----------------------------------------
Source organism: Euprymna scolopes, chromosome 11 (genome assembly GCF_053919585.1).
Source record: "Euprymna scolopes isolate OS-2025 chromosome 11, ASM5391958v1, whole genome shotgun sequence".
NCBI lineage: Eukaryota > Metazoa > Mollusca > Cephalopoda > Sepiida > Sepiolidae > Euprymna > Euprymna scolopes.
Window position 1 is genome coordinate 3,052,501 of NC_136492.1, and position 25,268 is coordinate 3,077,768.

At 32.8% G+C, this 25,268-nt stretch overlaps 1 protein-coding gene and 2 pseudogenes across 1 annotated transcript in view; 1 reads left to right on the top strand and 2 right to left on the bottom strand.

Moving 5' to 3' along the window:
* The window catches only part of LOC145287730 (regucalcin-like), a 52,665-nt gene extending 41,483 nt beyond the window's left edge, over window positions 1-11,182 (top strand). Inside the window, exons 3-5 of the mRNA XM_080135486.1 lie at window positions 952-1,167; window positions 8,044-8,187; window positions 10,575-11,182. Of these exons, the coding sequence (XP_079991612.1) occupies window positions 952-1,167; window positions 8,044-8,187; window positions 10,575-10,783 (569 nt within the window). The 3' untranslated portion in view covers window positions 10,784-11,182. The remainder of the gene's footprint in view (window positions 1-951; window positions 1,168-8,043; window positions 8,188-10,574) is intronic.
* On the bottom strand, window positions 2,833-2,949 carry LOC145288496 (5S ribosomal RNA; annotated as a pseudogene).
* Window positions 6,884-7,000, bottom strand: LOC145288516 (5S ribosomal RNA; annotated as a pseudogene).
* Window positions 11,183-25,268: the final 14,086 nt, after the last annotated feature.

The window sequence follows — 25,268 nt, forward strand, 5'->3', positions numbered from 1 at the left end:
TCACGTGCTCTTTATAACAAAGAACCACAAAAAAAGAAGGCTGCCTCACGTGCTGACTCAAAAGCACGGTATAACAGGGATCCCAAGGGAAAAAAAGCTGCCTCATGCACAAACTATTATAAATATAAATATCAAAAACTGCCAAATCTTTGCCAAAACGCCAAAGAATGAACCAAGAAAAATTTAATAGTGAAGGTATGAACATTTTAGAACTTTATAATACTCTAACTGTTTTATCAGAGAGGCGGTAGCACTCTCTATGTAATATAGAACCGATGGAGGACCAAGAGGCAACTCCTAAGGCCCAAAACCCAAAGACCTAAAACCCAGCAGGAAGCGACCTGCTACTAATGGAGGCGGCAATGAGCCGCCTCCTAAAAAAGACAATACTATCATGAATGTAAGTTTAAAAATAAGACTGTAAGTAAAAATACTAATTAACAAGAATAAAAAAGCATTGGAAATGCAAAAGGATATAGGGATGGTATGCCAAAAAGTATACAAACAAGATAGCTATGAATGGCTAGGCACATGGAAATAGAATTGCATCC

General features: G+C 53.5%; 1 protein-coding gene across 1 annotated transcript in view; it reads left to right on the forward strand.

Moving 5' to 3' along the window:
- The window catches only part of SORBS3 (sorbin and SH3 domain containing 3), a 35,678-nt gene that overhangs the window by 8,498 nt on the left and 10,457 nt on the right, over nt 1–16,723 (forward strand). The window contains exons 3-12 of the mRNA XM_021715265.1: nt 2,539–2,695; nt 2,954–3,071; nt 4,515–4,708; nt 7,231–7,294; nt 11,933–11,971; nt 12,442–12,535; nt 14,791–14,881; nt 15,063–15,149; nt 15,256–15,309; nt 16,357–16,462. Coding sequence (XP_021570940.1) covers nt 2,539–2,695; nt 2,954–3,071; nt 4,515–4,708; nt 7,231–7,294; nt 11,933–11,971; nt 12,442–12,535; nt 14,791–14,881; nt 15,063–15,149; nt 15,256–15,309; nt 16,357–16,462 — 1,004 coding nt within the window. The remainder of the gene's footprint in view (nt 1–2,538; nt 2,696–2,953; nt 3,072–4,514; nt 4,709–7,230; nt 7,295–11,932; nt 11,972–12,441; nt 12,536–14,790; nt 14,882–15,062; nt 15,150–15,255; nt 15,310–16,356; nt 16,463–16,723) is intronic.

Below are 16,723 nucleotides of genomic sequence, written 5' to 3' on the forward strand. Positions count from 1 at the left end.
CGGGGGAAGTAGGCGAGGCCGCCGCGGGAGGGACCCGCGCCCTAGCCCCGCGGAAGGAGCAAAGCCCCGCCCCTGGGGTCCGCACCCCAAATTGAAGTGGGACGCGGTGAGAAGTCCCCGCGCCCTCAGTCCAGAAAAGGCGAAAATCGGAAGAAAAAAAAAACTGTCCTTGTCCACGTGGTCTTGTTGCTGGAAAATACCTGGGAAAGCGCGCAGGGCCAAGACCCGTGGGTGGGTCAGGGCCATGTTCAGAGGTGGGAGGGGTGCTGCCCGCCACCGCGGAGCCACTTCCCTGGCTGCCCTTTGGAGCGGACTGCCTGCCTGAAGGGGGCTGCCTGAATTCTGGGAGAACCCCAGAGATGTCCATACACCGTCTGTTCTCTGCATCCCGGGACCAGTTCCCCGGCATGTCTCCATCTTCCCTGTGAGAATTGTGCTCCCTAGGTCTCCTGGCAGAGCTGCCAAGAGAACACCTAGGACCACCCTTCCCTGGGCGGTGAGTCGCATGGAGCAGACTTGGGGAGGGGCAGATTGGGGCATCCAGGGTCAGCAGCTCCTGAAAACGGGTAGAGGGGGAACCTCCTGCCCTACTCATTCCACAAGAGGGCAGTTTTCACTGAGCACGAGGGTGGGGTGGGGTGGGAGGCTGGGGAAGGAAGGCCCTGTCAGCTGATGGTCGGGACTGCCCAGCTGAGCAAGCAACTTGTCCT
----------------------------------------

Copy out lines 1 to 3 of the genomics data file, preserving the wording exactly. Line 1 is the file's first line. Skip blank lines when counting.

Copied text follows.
Source organism: Euprymna scolopes, chromosome 11 (genome assembly GCF_053919585.1).
Source record: "Euprymna scolopes isolate OS-2025 chromosome 11, ASM5391958v1, whole genome shotgun sequence".
NCBI lineage: Eukaryota > Metazoa > Mollusca > Cephalopoda > Sepiida > Sepiolidae > Euprymna > Euprymna scolopes.